As one of the fastest growing jobs in the US, wind turbine technician is the perfect job for anyone who wants to work in clean energy and loves to travel. With a median wage of $27 per hour, most positions in this industry also don’t require a college degree. According to the American Wind Energy Association, there are nearly 70,000 wind turbines across the country today so it’s unsurprising that employment in this sector is projected to grow 68% from 2020 to 2030.
Every wind turbine is generally made up of blades, a tower, and a central unit called a nacelle. Each element requires specialists to install and maintain it, while additional crews are used to inspect, repair, and clean the fiberglass blades. A high school diploma and a community college or technical degree are typically enough to qualify for a wind tech position, which also typically includes a year or more of on-the-job training. Wind turbine technicians should also have an understanding of braking, hydraulic, mechanical, electrical, and computer systems.
To make the necessary repairs, wind techs may be required to climb as high as 300 ft up the narrow tower tube to the nacelle and the fiberglass cleaners rappel down from the nacelle, dangling hundreds of feet above the ground. For one technician, however, this was one of the appeals of the position.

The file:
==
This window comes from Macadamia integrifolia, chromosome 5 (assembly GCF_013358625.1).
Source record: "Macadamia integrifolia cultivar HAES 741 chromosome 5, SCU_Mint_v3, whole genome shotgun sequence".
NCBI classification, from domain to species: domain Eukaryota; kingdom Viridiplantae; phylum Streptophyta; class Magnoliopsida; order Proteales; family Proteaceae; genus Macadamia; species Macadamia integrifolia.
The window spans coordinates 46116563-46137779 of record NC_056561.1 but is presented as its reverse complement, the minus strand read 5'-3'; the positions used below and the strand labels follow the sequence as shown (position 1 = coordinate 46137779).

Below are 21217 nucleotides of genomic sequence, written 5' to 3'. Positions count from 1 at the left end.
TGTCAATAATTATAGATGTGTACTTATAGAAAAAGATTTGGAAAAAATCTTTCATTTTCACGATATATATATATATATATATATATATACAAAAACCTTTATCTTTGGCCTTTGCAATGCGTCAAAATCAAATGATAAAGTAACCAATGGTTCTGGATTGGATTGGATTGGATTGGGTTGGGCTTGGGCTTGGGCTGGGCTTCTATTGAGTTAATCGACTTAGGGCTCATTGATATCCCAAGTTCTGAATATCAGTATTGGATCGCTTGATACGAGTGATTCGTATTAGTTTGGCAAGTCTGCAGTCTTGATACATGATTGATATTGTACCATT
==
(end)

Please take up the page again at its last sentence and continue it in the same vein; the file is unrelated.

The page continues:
Business Insider recently wrote a piece on 28-year old Wind Turbine Technician Ken who spoke with them regarding his experience entering the industry. In one portion of the piece, they stated, “He enjoys standing on the hub, between the blades and looking out to see the view, while being hundreds of feet from the ground.”
In the industry for two years now, Ken was in his early twenties and working at Costco when he made the decision to return to community college. After reading about how a job as a wind turbine technician didn’t require much schooling, Ken decided to pursue a career in that field. Ken’s onboarding training was located in New Mexico, and he has subsequently traveled to several states including Texas, Illinois, Arkansas, Oklahoma, and Wyoming as well as Ontario, Canada. Though he grew up in a small town in Washington, Ken states that he is now, “able to actually see the rest of the country.”
In addition to his salary, Ken also reportedly receives a per diem for lodging and food. Typical work hours for Ken are from 7 AM to 3 PM, which coincides with what another wind tech previously told Insider. Ken’s duties range from site support to routine maintenance, which includes measuring torque, replacing oil filters, and tightening structural bolts. The job also requires electrical and mechanical troubleshooting, which involves replacing broken components.
Ken also stated that the work isn’t continuous throughout the year. He prefers to work for six weeks and then take one week off from traveling to be at home. In regard to the position, he stated, “One of the reasons why I wanted to get into not just wind turbines but also power generation as a career path is because I see our world in the light that it is, and that we will always, always need electricity, and where that electricity comes from will change as our society changes.”
Check out more of the latest clean energy news and see how shifting to clean energy could save the world trillions of dollars, nuclear fusion power could be six years away, a foundation will award $3 million for clean energy grants, and hundreds of coal power plants could be converted to nuclear.